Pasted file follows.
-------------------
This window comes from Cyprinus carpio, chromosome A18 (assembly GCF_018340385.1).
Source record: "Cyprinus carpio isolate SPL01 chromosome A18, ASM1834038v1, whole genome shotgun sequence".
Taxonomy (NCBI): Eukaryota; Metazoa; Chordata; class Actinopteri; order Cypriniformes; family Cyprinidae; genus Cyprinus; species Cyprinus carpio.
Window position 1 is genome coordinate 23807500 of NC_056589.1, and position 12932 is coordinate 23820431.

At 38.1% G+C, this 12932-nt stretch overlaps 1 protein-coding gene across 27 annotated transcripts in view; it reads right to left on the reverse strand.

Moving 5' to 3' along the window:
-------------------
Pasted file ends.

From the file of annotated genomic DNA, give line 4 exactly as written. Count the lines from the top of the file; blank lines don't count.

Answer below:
Window position 1 is genome coordinate 23807500 of NC_056589.1, and position 12932 is coordinate 23820431.